Whatever you want to call it - morbid, macabre, melancholy - I am charmed by that which many folks find grotesque. In my case, though, this quality is certainly not a product of Latin blood; rather, I believe it is closely linked to the region and climate of my childhood. It's difficult to grow up in a small, southern town and not become acquainted, even comfortable, with death and decay. The stereotypes are well established: cars resting on cinder blocks alongside occupied houses with rotting porches and peeling paint; toppled headstones, uncut grass, and strewn beer bottles in backyard cemeteries; butchered deer carcasses and full garbage bags dumped on the road berm; abandoned furniture and household appliances in the middle of the woods (how do they get there?); the derelict house with kudzu, raccoons, and snakes in residence.
Many American scholars and authors have considered the Southerner's cozy relationship with decline and decay, trying to better understand its genesis. Some folks suggest it is the product of a deep-seated, defeatist attitude, borne of the Civil War - alternatively known as The War of Northern Aggression - while others feel it has more to do with the southern climate, an often oppressive blend of high humidity and heat. As with most anything, a combination of factors is responsible, but I believe that climate is the critical component. The Southern Gothic literary tradition, for example, shares much in common with the magic realism of Mexico and Central America. Texans of European ancestry may not celebrate Dia De Los Muertos, but most of them appreciate it; the holiday finds even more advocates in the bayous of Louisiana and the bald cypress swamps of Arkansas. The "Latin blood" that my father referenced may, in fact, have little to do with blood. Dia De Los Muertos is of Latin American origin, not Spanish; its history is indigenous to the region, and the Spanish colonizers were horrified by the macabre ceremonies of the pagan natives. They did manage to force Catholicism upon this indigenous population, but they could not replace the established rituals entirely.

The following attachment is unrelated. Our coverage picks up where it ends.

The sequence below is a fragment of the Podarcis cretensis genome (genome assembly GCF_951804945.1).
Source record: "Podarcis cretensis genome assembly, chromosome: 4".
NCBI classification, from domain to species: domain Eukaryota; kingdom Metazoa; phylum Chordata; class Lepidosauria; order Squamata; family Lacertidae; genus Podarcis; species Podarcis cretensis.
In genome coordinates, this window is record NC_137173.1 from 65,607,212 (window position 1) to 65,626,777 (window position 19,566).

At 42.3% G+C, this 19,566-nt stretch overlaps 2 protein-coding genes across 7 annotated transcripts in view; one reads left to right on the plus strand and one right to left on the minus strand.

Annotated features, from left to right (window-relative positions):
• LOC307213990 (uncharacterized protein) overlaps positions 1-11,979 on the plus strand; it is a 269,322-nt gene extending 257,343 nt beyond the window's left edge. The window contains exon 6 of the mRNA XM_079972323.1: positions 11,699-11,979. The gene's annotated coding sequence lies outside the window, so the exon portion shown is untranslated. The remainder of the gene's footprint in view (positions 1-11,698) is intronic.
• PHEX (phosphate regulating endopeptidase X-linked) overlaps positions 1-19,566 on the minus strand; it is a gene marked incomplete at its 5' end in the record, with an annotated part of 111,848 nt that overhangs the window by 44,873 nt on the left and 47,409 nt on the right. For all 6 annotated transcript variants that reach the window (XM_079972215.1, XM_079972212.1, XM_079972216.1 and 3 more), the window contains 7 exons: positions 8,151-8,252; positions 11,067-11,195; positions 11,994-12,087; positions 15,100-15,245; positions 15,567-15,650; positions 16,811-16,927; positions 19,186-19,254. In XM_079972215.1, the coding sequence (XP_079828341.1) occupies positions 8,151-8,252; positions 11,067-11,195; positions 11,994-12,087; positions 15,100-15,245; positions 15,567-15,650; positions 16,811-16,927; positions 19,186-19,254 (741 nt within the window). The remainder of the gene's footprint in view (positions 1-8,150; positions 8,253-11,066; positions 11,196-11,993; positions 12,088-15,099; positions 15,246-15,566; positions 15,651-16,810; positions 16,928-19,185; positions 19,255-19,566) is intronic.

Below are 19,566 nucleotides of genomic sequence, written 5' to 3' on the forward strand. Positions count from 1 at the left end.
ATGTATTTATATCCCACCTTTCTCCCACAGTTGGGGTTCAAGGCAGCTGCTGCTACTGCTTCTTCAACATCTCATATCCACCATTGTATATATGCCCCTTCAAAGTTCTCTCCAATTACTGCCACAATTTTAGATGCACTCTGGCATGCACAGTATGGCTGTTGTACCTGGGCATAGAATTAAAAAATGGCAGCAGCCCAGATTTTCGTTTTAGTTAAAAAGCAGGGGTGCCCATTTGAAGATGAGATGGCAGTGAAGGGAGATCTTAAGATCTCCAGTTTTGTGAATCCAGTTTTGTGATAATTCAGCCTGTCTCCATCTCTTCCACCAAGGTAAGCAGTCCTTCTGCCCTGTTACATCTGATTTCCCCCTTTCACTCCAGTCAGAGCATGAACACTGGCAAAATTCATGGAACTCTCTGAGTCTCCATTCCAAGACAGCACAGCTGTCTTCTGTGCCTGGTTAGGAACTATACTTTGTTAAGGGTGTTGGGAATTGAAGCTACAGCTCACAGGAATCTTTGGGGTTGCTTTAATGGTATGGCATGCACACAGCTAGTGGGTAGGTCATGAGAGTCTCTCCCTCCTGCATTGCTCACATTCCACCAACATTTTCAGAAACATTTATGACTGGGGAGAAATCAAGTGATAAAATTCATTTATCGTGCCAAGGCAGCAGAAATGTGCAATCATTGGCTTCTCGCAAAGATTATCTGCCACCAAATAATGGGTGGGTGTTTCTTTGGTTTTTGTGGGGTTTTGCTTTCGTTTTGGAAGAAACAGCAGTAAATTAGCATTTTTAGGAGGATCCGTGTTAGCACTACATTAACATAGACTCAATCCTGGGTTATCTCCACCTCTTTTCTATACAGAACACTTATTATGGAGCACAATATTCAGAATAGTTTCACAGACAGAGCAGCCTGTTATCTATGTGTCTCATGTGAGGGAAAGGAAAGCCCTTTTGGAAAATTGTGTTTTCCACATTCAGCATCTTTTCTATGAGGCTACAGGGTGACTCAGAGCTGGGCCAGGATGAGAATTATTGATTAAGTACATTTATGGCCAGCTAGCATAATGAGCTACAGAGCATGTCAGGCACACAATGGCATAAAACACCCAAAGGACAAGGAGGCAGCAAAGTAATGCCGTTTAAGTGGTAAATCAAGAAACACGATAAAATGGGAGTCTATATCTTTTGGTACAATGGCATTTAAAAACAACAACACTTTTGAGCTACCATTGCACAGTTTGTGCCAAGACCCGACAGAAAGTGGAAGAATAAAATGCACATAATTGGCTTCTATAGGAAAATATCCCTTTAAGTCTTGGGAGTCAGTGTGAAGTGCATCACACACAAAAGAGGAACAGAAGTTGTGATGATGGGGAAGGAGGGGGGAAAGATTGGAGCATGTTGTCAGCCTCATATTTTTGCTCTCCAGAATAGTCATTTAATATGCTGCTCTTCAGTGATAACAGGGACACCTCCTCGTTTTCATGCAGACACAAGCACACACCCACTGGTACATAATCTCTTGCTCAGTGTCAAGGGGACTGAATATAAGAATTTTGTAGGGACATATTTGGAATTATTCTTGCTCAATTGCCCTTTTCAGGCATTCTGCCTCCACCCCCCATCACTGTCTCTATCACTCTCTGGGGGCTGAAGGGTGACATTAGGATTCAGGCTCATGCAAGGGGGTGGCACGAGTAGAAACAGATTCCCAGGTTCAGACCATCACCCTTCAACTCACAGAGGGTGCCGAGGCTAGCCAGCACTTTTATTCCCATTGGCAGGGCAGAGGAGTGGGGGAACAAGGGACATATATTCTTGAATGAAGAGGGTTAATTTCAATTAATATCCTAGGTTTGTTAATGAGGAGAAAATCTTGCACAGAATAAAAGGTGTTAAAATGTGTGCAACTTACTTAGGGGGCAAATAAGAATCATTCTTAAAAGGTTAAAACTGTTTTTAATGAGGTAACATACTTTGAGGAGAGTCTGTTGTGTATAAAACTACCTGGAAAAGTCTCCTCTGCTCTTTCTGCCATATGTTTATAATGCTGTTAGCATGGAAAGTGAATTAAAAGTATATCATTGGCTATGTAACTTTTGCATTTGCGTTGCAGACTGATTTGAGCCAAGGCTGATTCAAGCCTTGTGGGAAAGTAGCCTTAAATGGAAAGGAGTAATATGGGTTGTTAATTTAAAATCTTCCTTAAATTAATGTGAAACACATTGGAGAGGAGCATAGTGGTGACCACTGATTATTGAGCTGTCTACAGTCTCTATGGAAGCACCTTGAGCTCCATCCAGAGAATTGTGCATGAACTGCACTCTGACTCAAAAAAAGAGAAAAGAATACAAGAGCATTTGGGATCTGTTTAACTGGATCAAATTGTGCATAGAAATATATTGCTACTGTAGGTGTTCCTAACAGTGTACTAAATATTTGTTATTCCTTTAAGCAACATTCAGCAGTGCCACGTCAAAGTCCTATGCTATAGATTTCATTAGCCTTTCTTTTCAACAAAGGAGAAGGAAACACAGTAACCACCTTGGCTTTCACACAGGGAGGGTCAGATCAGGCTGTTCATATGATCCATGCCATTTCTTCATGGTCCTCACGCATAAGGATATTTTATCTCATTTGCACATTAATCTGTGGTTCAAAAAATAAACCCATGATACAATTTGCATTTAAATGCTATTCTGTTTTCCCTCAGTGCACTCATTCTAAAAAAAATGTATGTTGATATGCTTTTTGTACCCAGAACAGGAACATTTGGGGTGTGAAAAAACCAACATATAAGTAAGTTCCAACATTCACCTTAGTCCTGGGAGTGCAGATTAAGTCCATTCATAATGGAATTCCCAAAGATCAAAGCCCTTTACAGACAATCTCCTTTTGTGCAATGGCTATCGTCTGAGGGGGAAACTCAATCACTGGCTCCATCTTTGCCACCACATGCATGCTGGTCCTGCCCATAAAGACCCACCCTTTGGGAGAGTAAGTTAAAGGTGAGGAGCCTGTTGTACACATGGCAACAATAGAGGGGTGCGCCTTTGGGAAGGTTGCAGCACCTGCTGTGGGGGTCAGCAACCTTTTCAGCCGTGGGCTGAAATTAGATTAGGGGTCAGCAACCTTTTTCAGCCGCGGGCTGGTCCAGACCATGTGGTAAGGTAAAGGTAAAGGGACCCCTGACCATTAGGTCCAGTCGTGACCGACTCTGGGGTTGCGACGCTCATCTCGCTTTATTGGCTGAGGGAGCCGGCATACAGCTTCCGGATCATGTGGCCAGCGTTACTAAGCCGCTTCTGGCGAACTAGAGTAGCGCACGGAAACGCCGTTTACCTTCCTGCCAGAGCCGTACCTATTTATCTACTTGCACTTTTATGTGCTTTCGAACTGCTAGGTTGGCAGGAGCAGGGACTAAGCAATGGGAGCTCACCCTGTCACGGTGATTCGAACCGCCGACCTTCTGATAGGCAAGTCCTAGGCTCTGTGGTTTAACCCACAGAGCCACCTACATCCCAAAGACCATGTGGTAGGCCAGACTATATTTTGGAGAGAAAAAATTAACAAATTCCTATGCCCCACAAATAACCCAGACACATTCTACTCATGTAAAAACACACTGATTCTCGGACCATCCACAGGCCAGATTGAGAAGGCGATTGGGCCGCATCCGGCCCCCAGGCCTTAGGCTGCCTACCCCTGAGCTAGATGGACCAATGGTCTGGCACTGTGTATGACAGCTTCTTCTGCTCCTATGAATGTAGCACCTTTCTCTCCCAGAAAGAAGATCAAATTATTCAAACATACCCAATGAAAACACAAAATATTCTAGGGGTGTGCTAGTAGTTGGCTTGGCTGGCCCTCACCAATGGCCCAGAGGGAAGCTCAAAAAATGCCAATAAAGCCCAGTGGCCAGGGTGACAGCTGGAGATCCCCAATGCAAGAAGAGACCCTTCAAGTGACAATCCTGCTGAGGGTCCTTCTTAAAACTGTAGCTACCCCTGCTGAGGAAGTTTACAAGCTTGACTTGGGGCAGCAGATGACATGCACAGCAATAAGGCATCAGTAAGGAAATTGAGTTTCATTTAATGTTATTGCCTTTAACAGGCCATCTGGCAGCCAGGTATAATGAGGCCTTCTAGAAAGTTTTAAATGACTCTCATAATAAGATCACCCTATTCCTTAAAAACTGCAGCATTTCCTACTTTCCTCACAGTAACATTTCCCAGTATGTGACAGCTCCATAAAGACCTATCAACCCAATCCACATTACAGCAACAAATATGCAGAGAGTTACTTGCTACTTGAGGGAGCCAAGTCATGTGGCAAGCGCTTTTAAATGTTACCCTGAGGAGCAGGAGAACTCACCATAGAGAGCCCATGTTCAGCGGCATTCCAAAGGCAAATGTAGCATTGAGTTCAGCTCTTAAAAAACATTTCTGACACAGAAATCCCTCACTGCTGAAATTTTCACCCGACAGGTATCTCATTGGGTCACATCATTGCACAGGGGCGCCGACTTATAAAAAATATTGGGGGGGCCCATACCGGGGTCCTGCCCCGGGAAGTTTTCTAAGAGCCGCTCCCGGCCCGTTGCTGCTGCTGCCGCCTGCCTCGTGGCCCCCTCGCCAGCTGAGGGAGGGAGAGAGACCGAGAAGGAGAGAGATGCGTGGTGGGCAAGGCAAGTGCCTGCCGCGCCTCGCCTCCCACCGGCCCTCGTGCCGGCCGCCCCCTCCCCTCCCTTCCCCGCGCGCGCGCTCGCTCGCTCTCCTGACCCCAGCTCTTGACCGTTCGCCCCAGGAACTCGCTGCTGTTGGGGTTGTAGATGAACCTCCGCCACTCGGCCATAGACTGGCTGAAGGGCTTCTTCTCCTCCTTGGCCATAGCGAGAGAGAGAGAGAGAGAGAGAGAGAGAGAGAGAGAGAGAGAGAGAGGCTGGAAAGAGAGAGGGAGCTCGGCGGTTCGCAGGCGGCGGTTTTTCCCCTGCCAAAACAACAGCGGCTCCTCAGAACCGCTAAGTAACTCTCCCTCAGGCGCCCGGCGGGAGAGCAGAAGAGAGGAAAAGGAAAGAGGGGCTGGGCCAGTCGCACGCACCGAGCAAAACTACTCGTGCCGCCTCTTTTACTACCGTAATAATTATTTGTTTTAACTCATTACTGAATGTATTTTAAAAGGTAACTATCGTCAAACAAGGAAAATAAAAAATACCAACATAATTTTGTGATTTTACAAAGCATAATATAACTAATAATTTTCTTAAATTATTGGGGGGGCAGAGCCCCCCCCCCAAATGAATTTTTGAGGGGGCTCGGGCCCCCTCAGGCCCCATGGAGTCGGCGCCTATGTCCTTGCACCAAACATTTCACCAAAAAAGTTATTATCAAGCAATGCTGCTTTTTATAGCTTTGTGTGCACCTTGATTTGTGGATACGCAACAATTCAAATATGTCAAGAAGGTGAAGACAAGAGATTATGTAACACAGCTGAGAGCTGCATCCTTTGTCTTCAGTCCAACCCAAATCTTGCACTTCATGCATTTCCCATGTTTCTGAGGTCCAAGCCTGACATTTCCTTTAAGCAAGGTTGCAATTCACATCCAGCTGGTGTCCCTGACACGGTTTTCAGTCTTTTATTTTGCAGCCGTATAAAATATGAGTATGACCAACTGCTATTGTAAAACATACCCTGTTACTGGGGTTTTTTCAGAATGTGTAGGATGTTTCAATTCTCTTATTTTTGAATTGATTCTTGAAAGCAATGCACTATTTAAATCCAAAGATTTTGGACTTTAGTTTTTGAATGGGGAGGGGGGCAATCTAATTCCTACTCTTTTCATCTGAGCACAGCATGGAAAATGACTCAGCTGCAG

Centuries later, those mores continue to inform the culture of the American South, Mexico, and Central America. Inhabitants are caricatured as moving more slowly than their northern neighbors - "laid back" on a good day, "lazy" on a bad - and caring a great deal less about progress and modernization, usually to a fault. Family and religion are central to daily life in these parts, and marriage and death captivate the Southern/Latin American imagination. Having grown up in the rural, American South, I view the Northeastern (and Midwestern), tight-lipped approach to blood-and-guts reality with suspicion - this despite my deep appreciation of New England's landscape and culture. Returning to Virginia's Eastern Shore this Christmas, I saw much that touched me and reminded me that, at heart, I remain relatively Southern, even though the accent and the religion were long ago discarded.
Photo credit: "Love Seat in Marsh, Bull's Landing, 2005," "Deer Carcass and Dryer, 2005," "Vultures on Deer Carcass, Burton's Shore, 2005," all photos, Christopher Reiger, 2005